Wine tourism in Chile is, as the concept suggests, about two things: wine and tourism. While there’s no shortage of phenomenal Chilean wines waiting to be discovered, my recent tour of Chilean wineries was a success not because of the standout bottles of wine I sampled, but my holistic experience of visiting Chile to explore their wine regions. I wanted to share my favorite experiences from my tour of Chile, particularly my memories of drinking, eating and relaxing in some of the nicest places I’ve ever visited.
My girlfriend Lori and I flew into Santiago, but immediately transferred to La Serena, three hundred miles north. After a slight problem with our luggage, we went east from La Serena, towards the Andes and the Elqui Valley. While Elqui has been a producer of grapes used in pisco for a long time, it’s a relatively new front in Chilean wine making. Going to Elqui Valley was a great decision – people in the valley were surprised that American wine tourists had thought to come so far beyond the traditional valleys and people everywhere else were impressed that we had broken the mold with a stop in Elqui Valley.
Beyond improving our reputations, the experience in Elqui Valley set the tone for our entire trip. The very first winery we visited was also the smallest: Cavas del Valle. An organic winery, Cavas del Valle produces all of their wines in a single room and ages them in a small cellar in the next door. Our 9 a.m. tour was quick, but included some really interesting wines. Unfortunately they don’t export to the US, but their Syrah Gran Reserva and Cosecha Otoal, a late harvest wine made with pink muscatel grapes, are almost worth the trip to Chile on their own.
The real reason I wanted to go Elqui Valley, though, wasn’t wineries like Cavas del Valle or Falernia. No, the real reason was I wanted to see some stars. No, I don’t mean Chilean poet Gabriela Mistral, though we did visit her museum in Vicua. I mean the incredible night sky. The Elqui Valley’s elevation and lack of light pollution make it one of the best spots on the globe to see constellations. In fact, some of the most important research telescopes in the world line the ridges of the Elqui Valley. We visited Mamalluca Observatory, which is geared for tourists, and got to see the wonder of our universe first hand. To take further advantage of the beautiful night sky, while we were in the valley we stayed at a hotel, Elqui Domos, whose unique geodesic domes opened in the top and allowed us to view the night sky from the warmth of our bed.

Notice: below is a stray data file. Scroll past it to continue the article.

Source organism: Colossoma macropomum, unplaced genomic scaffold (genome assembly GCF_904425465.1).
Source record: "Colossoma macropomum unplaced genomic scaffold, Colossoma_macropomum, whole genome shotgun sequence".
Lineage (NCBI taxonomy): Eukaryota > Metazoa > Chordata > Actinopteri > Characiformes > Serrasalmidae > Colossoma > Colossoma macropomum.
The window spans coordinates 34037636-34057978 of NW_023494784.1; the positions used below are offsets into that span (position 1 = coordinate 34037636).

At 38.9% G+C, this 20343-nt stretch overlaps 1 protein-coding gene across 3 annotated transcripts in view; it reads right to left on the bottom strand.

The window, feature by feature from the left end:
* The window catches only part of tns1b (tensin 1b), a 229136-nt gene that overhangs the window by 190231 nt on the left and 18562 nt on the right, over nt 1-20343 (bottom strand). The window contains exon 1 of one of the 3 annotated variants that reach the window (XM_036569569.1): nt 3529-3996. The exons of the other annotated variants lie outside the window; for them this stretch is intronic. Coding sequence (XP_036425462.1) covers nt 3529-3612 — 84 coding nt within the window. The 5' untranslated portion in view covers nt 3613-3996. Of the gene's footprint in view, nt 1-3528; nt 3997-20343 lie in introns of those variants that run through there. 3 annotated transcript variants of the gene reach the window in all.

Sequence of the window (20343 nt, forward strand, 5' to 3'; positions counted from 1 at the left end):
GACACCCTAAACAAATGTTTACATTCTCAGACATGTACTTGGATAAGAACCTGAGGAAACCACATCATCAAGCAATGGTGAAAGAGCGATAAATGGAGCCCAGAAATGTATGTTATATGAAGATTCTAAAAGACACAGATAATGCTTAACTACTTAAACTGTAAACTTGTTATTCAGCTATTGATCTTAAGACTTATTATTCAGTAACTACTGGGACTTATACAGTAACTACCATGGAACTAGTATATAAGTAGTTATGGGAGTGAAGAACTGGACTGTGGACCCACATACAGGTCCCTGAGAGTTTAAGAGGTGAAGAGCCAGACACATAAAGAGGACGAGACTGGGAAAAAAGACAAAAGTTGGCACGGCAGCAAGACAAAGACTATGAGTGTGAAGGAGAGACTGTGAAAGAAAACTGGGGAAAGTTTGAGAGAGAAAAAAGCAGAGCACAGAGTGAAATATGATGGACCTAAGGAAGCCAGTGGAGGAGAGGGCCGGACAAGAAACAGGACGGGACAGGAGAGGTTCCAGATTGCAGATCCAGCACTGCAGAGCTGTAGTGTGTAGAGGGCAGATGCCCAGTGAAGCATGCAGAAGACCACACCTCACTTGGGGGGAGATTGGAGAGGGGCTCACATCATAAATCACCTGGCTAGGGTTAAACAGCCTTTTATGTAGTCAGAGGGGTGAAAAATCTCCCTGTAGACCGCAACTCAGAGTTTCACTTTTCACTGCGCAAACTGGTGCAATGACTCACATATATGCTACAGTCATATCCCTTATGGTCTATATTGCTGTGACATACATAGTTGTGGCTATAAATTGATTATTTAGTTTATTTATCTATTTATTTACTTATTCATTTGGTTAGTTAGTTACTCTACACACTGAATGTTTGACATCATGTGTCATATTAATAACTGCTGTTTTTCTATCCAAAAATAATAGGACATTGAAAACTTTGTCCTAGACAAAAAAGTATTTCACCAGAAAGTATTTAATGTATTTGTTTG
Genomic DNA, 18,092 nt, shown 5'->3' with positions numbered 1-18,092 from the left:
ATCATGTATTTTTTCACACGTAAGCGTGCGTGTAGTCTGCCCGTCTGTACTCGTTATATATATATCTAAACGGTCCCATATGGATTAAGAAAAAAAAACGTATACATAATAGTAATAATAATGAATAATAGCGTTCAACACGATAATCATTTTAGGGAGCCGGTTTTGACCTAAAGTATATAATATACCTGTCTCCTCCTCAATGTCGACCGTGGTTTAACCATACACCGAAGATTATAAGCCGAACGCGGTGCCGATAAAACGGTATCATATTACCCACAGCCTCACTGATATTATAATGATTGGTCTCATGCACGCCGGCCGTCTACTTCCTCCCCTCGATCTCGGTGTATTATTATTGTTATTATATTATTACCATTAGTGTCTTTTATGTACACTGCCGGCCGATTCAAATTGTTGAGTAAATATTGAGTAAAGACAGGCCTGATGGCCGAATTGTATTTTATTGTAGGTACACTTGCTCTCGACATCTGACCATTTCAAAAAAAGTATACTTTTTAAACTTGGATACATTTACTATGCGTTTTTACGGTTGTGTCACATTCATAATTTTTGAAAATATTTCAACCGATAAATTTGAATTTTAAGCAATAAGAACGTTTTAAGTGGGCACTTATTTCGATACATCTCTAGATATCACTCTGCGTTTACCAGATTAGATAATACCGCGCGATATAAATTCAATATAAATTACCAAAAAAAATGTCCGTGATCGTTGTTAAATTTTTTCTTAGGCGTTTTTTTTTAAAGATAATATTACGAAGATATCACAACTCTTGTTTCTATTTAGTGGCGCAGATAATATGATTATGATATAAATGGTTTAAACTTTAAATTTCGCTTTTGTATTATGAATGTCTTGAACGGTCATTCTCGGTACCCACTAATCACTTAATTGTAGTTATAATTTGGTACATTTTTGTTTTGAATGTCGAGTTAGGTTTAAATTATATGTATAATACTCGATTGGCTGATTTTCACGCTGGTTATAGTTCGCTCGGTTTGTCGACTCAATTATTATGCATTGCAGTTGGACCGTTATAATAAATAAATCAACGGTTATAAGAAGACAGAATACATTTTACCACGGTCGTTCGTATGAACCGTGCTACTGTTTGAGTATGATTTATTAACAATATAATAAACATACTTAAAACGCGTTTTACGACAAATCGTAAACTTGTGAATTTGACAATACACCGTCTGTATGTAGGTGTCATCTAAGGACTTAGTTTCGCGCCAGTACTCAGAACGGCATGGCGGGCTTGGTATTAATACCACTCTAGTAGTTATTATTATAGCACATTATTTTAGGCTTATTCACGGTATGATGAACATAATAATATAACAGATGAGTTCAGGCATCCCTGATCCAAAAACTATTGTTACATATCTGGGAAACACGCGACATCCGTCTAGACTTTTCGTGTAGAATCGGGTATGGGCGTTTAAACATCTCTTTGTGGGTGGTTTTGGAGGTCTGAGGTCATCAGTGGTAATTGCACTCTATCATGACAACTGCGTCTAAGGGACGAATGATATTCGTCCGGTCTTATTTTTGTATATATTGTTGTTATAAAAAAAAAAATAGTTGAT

My favorite winery tour came the day we left the Elqui Valley, flew back to Santiago, and drove north again to the Aconcagua Valley to Errazuriz. Sure, this was because four of my ten favorite wines from the trip were made by Errazuriz. But the wine was just part of the winery tour – their history, their design, their food, and their staff made it a success. We started with a four-course meal on the patio outside the main building, which includes their bottle storage, blending, facility, and some cellar space. The food was typically phenomenal and each course was paired with a new wine. What made the lunch memorable, though, was the view.
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